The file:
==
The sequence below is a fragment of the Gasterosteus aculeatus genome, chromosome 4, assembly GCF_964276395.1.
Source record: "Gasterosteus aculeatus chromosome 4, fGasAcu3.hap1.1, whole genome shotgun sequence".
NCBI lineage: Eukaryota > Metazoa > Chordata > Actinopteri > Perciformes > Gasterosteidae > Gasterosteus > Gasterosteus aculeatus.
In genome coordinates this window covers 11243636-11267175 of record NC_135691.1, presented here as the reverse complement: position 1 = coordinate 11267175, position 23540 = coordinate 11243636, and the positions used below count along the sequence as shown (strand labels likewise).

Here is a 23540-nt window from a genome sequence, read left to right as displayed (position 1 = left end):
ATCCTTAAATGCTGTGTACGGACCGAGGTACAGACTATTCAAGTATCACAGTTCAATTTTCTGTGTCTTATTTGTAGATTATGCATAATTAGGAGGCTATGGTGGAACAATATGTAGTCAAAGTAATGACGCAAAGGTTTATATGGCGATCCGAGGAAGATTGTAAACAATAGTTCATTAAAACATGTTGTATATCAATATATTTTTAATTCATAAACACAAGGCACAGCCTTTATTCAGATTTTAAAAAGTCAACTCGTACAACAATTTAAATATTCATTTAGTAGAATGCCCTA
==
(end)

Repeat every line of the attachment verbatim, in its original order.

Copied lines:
The sequence below is a fragment of the Gasterosteus aculeatus genome, chromosome 4, assembly GCF_964276395.1.
Source record: "Gasterosteus aculeatus chromosome 4, fGasAcu3.hap1.1, whole genome shotgun sequence".
NCBI lineage: Eukaryota > Metazoa > Chordata > Actinopteri > Perciformes > Gasterosteidae > Gasterosteus > Gasterosteus aculeatus.
In genome coordinates this window covers 11243636-11267175 of record NC_135691.1, presented here as the reverse complement: position 1 = coordinate 11267175, position 23540 = coordinate 11243636, and the positions used below count along the sequence as shown (strand labels likewise).

Here is a 23540-nt window from a genome sequence, read left to right as displayed (position 1 = left end):
ATCCTTAAATGCTGTGTACGGACCGAGGTACAGACTATTCAAGTATCACAGTTCAATTTTCTGTGTCTTATTTGTAGATTATGCATAATTAGGAGGCTATGGTGGAACAATATGTAGTCAAAGTAATGACGCAAAGGTTTATATGGCGATCCGAGGAAGATTGTAAACAATAGTTCATTAAAACATGTTGTATATCAATATATTTTTAATTCATAAACACAAGGCACAGCCTTTATTCAGATTTTAAAAAGTCAACTCGTACAACAATTTAAATATTCATTTAGTAGAATGCCCTA